Any help will be really really appreciated.. really..

thank you in advance..
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Old February 27th, 2009, 01:59 AM   #2
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The simplest method to use when you first start out is the suck it and see method. Later you'll start to grasp things more intuitively, and be able to balance much quicker with confidence in what your changes will do.
Once you have static balance, but still need dynamic balance, drop or raise the battery pack by an half an inch, re-trim the stage, and give it a spin. If it's worse than before, go back the other way, past the original point by 1/4 of an inch. By trial and error you will narrow it down.
Eventually you will know which way to move it first. Don't make the post too long at first either, it's more difficult to balance, and keep your drop time closer to 2 seconds till you get more skill at control.
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Old February 27th, 2009, 04:01 AM   #3
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hey boss thanks for the response...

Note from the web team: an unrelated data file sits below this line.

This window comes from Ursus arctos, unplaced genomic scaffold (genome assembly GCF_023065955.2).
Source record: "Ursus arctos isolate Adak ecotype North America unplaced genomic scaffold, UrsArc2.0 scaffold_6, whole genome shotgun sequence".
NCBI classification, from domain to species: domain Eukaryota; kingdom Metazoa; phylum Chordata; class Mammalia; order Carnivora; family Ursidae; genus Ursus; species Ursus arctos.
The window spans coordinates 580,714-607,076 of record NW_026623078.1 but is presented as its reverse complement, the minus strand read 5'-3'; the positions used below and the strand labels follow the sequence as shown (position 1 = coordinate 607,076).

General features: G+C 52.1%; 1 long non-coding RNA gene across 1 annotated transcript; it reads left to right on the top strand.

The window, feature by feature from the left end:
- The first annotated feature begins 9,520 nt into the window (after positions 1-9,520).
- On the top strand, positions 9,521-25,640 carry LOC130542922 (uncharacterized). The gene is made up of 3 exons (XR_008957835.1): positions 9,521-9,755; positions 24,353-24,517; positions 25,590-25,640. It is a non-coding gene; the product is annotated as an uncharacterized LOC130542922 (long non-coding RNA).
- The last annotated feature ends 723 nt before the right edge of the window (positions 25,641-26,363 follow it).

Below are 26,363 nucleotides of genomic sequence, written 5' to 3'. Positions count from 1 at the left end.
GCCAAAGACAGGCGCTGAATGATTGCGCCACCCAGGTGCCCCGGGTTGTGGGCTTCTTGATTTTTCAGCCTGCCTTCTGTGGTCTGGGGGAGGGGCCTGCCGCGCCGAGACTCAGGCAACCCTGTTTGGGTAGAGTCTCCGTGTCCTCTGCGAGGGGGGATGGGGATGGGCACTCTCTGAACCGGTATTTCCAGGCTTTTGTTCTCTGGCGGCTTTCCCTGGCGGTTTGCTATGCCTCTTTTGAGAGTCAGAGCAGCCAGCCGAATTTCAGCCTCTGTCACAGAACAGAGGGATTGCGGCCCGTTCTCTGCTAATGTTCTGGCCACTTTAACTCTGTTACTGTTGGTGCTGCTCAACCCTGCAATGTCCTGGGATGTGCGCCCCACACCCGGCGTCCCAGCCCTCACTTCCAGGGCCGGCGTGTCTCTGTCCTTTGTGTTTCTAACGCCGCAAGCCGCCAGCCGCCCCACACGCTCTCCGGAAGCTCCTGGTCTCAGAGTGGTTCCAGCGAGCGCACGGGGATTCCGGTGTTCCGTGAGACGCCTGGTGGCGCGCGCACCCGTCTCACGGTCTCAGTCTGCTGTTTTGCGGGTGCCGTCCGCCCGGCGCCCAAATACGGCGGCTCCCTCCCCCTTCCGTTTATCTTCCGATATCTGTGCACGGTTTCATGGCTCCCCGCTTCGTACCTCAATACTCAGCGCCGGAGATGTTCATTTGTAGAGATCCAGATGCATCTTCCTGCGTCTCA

so, quick question... i was practicing trucking to the right and left, both walking forward and backwards... when i reviewed the footage... the shot either swayed to the left or right.. or just swayed like i was shooting on a ship...

is this a matter of being a novice learner??? is it because of bad dynamic balance?? or a combination of both???

thanks
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Old February 27th, 2009, 04:27 AM   #4
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That is usually the result of being too bottom heavy, you get a pendulum effect. You either need to set the gimbal lower if practical, shorten the post perhaps, or learn to better compensate with your post hand. Still it could be fine, you just aren't used to compensating yet.
Your sled has to be bottom heavy to some degree, but it can be a fine line between too much and too little. Most people seem to start out thinking the rig should control itself mostly, but it's not really like that. You always have to adjusting, even standing still to compensate for your breathing, the wind, whatever.
Perhaps your grip is too light, it's really impossible to diagnose over the internet. Best thing is to do a class or two. That way an Op can eyeball your technique one on one.
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Old February 27th, 2009, 05:03 AM   #5
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hmmmm so does dynamic balance really just affects panning movements then???

also are there theories about the weight of the monitor in proportion to the weights of the battery packs and the camera??

thanks for all the advice and information, its well appreciated